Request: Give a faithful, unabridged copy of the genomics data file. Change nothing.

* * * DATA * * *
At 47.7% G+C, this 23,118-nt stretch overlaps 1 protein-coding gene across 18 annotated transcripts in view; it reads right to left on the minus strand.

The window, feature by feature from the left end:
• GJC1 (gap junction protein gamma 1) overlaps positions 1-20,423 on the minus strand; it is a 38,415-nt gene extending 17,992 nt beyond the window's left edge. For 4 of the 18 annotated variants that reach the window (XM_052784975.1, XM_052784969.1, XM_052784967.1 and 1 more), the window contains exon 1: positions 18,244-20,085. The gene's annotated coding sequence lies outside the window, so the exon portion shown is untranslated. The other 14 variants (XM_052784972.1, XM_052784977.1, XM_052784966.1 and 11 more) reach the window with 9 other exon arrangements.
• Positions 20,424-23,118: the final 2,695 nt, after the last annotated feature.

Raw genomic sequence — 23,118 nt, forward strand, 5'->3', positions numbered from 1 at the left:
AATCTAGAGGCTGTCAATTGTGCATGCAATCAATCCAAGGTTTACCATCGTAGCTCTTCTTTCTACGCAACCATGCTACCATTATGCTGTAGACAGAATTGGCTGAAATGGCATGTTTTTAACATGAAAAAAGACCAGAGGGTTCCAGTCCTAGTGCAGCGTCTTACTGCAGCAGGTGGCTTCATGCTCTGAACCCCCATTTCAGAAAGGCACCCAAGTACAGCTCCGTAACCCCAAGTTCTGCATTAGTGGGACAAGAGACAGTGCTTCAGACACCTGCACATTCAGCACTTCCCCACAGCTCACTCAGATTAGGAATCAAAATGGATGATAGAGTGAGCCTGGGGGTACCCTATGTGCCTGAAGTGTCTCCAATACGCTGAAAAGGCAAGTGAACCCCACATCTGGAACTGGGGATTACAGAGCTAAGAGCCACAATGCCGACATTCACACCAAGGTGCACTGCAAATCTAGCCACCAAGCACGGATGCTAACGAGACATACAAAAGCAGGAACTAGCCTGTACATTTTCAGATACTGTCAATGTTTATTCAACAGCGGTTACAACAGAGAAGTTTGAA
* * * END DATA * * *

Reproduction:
At 47.7% G+C, this 23,118-nt stretch overlaps 1 protein-coding gene across 18 annotated transcripts in view; it reads right to left on the minus strand.

The window, feature by feature from the left end:
• GJC1 (gap junction protein gamma 1) overlaps positions 1-20,423 on the minus strand; it is a 38,415-nt gene extending 17,992 nt beyond the window's left edge. For 4 of the 18 annotated variants that reach the window (XM_052784975.1, XM_052784969.1, XM_052784967.1 and 1 more), the window contains exon 1: positions 18,244-20,085. The gene's annotated coding sequence lies outside the window, so the exon portion shown is untranslated. The other 14 variants (XM_052784972.1, XM_052784977.1, XM_052784966.1 and 11 more) reach the window with 9 other exon arrangements.
• Positions 20,424-23,118: the final 2,695 nt, after the last annotated feature.

Raw genomic sequence — 23,118 nt, forward strand, 5'->3', positions numbered from 1 at the left:
AATCTAGAGGCTGTCAATTGTGCATGCAATCAATCCAAGGTTTACCATCGTAGCTCTTCTTTCTACGCAACCATGCTACCATTATGCTGTAGACAGAATTGGCTGAAATGGCATGTTTTTAACATGAAAAAAGACCAGAGGGTTCCAGTCCTAGTGCAGCGTCTTACTGCAGCAGGTGGCTTCATGCTCTGAACCCCCATTTCAGAAAGGCACCCAAGTACAGCTCCGTAACCCCAAGTTCTGCATTAGTGGGACAAGAGACAGTGCTTCAGACACCTGCACATTCAGCACTTCCCCACAGCTCACTCAGATTAGGAATCAAAATGGATGATAGAGTGAGCCTGGGGGTACCCTATGTGCCTGAAGTGTCTCCAATACGCTGAAAAGGCAAGTGAACCCCACATCTGGAACTGGGGATTACAGAGCTAAGAGCCACAATGCCGACATTCACACCAAGGTGCACTGCAAATCTAGCCACCAAGCACGGATGCTAACGAGACATACAAAAGCAGGAACTAGCCTGTACATTTTCAGATACTGTCAATGTTTATTCAACAGCGGTTACAACAGAGAAGTTTGAA